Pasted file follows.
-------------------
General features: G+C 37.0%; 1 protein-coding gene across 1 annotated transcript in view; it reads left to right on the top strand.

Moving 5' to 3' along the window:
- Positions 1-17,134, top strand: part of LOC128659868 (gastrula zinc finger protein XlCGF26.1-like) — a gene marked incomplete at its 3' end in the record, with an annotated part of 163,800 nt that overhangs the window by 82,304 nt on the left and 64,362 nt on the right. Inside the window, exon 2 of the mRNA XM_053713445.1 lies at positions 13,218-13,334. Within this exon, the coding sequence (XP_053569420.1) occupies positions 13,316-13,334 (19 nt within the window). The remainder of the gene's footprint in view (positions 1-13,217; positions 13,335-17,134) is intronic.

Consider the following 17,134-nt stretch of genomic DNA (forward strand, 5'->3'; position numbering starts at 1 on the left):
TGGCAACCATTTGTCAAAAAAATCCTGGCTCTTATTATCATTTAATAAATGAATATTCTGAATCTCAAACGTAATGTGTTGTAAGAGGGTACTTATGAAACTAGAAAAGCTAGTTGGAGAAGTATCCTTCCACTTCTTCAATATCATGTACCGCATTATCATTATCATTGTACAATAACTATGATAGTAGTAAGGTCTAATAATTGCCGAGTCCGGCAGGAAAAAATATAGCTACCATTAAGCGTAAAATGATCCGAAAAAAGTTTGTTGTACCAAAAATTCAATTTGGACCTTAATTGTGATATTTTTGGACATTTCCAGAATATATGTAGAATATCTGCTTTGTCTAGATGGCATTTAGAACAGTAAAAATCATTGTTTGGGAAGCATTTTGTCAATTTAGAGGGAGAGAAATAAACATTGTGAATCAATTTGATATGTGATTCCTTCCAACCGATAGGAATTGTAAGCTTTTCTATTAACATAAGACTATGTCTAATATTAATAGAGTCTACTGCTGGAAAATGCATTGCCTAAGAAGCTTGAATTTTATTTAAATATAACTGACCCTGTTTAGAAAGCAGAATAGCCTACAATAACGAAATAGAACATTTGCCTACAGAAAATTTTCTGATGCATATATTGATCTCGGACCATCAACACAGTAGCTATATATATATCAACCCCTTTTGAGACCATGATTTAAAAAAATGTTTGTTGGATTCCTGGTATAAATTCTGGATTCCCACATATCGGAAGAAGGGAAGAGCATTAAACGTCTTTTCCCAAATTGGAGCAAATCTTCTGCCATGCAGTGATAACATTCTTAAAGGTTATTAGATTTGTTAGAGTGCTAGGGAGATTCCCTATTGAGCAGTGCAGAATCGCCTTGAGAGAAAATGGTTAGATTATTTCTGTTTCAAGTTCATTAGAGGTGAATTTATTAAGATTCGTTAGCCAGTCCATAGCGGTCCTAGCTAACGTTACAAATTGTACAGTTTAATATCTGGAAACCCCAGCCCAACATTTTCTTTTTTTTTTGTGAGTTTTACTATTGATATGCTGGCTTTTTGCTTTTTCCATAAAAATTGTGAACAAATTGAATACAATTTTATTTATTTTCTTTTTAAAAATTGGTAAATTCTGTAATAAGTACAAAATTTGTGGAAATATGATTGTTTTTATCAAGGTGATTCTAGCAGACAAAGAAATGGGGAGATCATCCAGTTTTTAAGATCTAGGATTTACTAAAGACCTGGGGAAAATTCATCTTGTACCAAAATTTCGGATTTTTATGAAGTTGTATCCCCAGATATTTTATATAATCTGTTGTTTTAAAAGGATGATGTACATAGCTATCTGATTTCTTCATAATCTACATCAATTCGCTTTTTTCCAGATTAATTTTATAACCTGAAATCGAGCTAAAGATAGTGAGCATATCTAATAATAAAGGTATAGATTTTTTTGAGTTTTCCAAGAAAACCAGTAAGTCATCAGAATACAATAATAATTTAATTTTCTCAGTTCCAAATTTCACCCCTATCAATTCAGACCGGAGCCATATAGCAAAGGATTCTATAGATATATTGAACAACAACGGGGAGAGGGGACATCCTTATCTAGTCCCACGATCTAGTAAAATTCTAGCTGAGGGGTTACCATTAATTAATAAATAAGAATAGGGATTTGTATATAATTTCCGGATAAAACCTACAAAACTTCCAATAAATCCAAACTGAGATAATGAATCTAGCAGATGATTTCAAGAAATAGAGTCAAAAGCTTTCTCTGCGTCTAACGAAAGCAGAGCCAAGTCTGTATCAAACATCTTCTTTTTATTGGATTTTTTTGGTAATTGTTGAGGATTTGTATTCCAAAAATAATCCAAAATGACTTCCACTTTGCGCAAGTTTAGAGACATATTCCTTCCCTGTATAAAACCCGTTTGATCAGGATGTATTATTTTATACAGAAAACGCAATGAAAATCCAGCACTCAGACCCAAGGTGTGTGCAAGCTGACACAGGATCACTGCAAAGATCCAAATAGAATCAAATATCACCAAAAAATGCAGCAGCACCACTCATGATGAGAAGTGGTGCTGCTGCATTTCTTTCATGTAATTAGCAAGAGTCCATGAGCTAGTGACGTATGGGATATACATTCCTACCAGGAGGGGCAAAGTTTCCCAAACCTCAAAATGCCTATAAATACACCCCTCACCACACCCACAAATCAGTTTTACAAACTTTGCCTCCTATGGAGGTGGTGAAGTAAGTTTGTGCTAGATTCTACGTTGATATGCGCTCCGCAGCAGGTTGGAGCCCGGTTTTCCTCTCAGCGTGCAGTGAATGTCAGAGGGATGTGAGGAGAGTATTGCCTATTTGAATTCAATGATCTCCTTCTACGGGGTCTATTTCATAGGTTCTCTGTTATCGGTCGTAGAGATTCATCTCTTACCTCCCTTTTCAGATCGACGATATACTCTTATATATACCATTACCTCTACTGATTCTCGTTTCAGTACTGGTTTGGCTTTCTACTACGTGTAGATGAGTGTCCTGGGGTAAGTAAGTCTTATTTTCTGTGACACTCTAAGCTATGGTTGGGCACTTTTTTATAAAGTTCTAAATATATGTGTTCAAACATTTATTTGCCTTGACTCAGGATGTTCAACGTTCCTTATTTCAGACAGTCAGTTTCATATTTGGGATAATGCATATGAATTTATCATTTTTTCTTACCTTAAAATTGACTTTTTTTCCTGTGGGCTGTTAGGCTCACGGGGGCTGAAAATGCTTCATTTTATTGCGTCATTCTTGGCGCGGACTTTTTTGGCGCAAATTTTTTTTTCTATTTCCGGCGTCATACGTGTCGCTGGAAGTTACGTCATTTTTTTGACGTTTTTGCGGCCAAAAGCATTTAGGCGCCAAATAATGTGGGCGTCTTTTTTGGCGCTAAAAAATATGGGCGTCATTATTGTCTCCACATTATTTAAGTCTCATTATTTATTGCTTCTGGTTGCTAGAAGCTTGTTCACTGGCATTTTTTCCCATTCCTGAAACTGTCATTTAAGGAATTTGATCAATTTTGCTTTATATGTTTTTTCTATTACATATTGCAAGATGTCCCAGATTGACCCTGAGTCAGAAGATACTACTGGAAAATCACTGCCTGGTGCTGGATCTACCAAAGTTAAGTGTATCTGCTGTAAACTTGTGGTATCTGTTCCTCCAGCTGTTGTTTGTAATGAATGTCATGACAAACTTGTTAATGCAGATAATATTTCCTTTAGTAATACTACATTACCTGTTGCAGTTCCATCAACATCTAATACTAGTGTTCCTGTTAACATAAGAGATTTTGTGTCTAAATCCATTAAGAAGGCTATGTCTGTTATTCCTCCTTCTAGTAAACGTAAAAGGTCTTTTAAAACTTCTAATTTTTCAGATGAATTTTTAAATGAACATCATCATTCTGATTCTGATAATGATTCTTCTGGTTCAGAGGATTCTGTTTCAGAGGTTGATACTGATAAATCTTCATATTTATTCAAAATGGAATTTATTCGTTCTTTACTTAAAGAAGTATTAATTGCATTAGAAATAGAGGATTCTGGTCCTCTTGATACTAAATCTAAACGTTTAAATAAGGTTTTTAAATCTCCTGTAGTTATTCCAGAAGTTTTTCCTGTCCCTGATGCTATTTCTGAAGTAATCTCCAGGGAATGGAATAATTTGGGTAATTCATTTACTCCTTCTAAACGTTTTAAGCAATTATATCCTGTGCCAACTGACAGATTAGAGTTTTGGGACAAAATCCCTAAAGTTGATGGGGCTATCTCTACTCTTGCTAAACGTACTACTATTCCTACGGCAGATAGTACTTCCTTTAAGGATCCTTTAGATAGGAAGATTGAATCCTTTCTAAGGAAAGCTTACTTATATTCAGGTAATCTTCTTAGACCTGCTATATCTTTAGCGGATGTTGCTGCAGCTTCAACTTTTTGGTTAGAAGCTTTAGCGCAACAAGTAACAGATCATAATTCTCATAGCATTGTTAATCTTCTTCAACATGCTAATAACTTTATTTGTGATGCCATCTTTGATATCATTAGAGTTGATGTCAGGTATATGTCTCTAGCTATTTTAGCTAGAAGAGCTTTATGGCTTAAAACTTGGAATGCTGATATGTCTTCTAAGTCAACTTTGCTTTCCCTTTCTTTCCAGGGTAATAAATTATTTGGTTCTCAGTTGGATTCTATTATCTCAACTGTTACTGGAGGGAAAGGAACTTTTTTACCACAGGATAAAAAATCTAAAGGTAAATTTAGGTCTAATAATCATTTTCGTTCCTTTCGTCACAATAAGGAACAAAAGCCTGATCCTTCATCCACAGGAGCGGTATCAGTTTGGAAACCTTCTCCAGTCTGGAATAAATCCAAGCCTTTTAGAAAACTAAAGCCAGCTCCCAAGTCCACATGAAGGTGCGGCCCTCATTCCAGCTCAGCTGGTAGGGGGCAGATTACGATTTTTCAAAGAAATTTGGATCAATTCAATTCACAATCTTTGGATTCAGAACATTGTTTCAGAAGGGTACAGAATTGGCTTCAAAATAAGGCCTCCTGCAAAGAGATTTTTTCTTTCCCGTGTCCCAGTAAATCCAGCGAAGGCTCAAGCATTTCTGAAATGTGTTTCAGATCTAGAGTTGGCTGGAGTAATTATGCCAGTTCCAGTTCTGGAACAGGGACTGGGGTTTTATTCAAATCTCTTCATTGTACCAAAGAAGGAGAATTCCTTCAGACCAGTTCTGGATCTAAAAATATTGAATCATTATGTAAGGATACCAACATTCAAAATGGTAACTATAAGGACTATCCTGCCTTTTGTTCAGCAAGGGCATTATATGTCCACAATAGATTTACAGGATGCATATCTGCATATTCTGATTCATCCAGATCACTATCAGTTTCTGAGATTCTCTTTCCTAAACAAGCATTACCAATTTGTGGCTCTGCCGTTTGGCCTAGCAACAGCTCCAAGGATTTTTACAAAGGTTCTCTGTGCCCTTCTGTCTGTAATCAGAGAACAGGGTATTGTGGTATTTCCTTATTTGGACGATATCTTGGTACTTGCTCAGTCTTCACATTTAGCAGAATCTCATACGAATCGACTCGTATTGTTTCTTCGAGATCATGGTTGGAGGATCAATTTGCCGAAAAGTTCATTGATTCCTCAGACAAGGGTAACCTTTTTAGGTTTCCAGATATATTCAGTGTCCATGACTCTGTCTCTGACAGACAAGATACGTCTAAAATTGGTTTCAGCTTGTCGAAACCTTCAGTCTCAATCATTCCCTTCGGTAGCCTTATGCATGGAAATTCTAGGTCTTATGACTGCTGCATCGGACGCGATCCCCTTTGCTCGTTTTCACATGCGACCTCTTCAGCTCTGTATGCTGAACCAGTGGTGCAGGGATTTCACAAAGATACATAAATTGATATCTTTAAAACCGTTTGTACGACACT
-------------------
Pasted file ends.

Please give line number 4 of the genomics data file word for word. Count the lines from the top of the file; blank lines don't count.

Consider the following 17,134-nt stretch of genomic DNA (forward strand, 5'->3'; position numbering starts at 1 on the left):